A Vital Guide to the Night's Dawn Trilogy
Peter F. Hamilton's Night's Dawn Trilogy (and companion publications) has proved one of the best-selling Science-Fiction series of the last decade, and the most dramatically successful from a UK author.
This handbook is an essential companion volume for all the countless readers past, present and future for whom this massive trilogy has evolved into a defining SF classic. It comprises general background information relating to all three volumes, with comprehensive notes andglossaries on the major characters, planets, space stations, political hierarchies, weaponry, spacecraft, invasions, and the many alien races with their diverse social economies, industries and technologies.
If you enjoyed the stories set in that Night's Dawn universe, you will simply have to get a copy of this book too! It helps fill in a lot of background, presents easily-referenced data on every aspect of the "known universe and it's inhabitants", and it just helps you keep track of what's going on and where it's happening.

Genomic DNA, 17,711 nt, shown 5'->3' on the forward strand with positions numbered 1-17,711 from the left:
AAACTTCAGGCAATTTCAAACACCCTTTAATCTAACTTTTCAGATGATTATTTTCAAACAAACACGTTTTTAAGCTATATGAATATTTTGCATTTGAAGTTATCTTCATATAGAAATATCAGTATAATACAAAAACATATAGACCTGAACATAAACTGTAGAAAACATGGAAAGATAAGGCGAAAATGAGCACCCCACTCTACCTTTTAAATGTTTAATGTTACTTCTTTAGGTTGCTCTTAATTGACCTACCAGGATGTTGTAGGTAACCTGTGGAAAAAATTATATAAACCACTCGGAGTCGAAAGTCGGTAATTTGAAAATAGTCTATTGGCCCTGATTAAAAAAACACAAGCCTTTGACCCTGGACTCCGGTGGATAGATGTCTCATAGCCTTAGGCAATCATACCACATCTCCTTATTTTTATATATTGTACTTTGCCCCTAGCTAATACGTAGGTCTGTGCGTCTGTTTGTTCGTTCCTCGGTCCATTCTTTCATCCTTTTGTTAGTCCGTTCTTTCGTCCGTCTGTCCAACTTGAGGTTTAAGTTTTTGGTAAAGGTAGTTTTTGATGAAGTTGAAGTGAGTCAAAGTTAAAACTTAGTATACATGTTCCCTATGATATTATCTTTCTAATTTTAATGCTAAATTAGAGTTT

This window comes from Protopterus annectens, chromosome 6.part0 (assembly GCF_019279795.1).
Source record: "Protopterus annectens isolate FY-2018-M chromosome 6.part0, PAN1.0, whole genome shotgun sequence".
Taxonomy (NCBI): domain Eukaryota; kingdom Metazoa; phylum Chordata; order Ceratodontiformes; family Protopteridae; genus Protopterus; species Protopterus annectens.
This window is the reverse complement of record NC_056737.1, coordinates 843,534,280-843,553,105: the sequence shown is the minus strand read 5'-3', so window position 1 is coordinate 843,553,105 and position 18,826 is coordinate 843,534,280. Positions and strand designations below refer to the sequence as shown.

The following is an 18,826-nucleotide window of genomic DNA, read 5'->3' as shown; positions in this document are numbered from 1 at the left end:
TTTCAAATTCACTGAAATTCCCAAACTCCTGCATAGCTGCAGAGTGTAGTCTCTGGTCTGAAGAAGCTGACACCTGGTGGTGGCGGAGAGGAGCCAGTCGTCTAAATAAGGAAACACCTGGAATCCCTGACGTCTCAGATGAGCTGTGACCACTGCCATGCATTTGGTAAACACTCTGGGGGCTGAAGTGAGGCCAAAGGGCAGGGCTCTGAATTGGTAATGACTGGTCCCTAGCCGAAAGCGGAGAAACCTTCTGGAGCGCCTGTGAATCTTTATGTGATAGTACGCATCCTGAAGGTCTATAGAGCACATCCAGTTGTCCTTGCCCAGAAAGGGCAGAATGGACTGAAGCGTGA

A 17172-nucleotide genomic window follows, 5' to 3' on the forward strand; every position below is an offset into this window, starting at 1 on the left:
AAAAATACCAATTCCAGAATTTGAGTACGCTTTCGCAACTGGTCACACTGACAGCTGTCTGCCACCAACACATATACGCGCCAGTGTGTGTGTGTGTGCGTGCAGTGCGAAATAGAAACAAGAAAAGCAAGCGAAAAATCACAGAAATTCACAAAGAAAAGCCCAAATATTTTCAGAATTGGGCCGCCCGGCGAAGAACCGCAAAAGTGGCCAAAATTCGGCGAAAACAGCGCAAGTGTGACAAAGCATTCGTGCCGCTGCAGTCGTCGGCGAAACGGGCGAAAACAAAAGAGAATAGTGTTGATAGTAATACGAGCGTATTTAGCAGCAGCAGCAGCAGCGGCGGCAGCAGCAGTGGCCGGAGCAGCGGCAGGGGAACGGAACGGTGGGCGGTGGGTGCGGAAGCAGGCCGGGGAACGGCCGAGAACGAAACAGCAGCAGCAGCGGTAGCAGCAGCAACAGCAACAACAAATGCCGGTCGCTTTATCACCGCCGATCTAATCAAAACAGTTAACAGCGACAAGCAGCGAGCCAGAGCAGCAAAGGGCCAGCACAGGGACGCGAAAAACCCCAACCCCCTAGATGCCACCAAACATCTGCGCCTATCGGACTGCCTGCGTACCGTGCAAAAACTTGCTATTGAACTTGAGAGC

A little pricey for what it is, (I would have been happy to pay up to $16.95), it is still an essential reference book and well worth thinking about. OK, if you have a fancy memory, you can do without it, and it contains a couple of TINY contradictions (but only a geek is gonna spot them really) [Did I just call myself a geek?!] but the overall structure is amazingly detailed and coherent.
The only other thing is, of course, that it predates the revelations at the end of The Naked God, and so does 'appear' to contradict itself. This is well covered by the occasional headings of "From Pre-2611 Information".
Overall, I am really impressed, and it just goes to show how detailed a 'universe' you need to build if you plan to write realistic stories. There goes the first draft of my little sci-fi tale. Ah well, back to the word processor. :)
Random listing from 'Books'...
The Gecko Annual features a dictionary of odd words that come in handy on car trips, a sophisticated "spot the similarity", a found poem from school newsletters, a maths-nerd's memoir full of tricky logic puzzles, comics that embrace other worlds, a very unlucky zebra, and top-class fiction that spans Christchurch Botanic Gardens in the 19th century, the loss of a brother, a Kiwi beach holiday, and a Fontanian boarding ... more...
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